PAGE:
The last full moon for 2020 known as Cold Moon, Ice Moon, Wolf Moon… possibly has other names too.
My setup – Canon M50 mark II, with the super telephoto 420-800mm lens.
It took me a little while to find decent focus with this manual focus lens and handholding was a bit of a challenge that’s why I brought over my canon wireless remote shutter and I secured my camera & the huge lens on my amazon basics tripod.
Focus stacked – 30 frames, JPGs stacked with Zerene Stacker, post processed in Photoshop – Fs.
I tried also stacking the RAW files with Photoshop & Affinity Photo but the results were not so good.
Focus stacking the moon works a little bit different than the typical focus stacking done with macro photography.
With macro photography focus stacking is done because of the shallow DOF.
You are basically forced to do it, because only small part of the image is in focus.
This doesn’t happen with larger objects.
When photographing larger objects, especially further in the distance,
there is no shallow DOF – your subject is in focus pretty much all over.
But then there is the essence of depth – meaning that there are still different focal planes,
but they usually cover a lot larger area of the photo.
For example – imagine you are taking a portrait of a human’s face further in the distance with a telephoto lens.
You know that you can have one shot where the eyes are primarily in focus, or another – where the nose is primarily in focus. The rest of the subject is not completely out of focus, but it’s just not as sharp.
And that is just the human face, the moon has a lot tore depth to it.
With my manual focus lens I am able to change the focus to capture slightly different depths of the subject.
Here is a photo comparison, where you can see that the focus is slightly different in each photo.
Some may argue that this is just going in and out of focus but I hope that you can see that
all the photos are in focus – there isn’t a photo out of focus.
Don’t forget to view full screen.
The difference is not huge and sometimes difficult to spot when just looking at the photo,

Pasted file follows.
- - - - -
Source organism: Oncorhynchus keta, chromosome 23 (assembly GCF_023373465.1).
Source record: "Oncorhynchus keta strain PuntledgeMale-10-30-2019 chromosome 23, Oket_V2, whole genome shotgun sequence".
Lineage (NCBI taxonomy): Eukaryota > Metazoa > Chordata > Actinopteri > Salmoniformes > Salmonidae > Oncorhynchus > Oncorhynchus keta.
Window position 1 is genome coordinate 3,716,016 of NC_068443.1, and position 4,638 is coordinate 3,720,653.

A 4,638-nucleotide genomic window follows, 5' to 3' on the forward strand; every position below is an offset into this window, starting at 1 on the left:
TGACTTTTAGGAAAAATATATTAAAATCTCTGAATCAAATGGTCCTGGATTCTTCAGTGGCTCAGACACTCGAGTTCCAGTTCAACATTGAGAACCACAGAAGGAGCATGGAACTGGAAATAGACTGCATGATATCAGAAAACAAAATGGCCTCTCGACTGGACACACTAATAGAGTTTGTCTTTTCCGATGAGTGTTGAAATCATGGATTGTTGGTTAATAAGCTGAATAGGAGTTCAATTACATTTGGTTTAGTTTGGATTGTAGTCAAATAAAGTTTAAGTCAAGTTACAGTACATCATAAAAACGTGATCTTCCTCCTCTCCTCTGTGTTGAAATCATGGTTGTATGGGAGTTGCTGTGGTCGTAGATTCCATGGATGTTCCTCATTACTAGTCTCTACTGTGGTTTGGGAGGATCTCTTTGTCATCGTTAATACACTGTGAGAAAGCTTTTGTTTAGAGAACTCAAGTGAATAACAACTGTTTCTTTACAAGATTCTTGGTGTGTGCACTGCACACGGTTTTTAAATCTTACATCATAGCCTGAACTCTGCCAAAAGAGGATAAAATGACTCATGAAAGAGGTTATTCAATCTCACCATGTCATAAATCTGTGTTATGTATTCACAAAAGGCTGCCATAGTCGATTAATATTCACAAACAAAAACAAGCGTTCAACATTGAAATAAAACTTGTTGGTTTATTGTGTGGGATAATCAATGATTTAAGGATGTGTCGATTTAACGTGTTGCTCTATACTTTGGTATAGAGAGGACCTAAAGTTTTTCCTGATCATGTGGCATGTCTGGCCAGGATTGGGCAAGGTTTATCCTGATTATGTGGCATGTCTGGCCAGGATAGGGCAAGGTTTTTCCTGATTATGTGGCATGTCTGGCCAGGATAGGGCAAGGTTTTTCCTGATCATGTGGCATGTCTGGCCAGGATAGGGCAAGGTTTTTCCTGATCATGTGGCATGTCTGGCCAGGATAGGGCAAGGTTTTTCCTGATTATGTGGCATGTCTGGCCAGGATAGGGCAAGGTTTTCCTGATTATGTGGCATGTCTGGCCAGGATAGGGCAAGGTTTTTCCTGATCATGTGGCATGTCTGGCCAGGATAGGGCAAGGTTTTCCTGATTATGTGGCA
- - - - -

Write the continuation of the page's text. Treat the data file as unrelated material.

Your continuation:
but when you are actually looking through the viewfinder you can see it clearly.
You do no have to take my word for it – get the manual super telephoto lens and try it yourself.
It is possible that this is perceived focal difference caused by slight miss alignment of the optics of the lens
– but the cause doesn’t change the effect – I still do get images which I can use for focus stacking.
You will see that as you move the focus ring – the moon doesn’t go straight from – in focus to out of focus.
There are several in between stages where the focus is there but is capturing different depth layers, exactly because the moon is so big and because it has a lot of depth, even though it appears much flatter to the human eye from such distance.
People went out of their way to tell me that what I am doing is noise reduction stacking and not focus stacking.
Yes of course noise reduction stacking happens as well during the processing,
but the image is still focus stacked since I am capturing different focal planes.
The final result is a focus stacked and noise reduction stacked image.
When you are working with shallow depth of field you see the results of focus stacking a lot more vividly.
But that’s doesn’t mean that those are the only situations when it can be applied.
I really do not see the point in arguing whether it was done or not,
or deciding that it wasn’t done just because wasn’t required…
You can do focus stacking even if the focal difference seems very subtle.
If it help’s you get a better final image that’s all that matters 🙂
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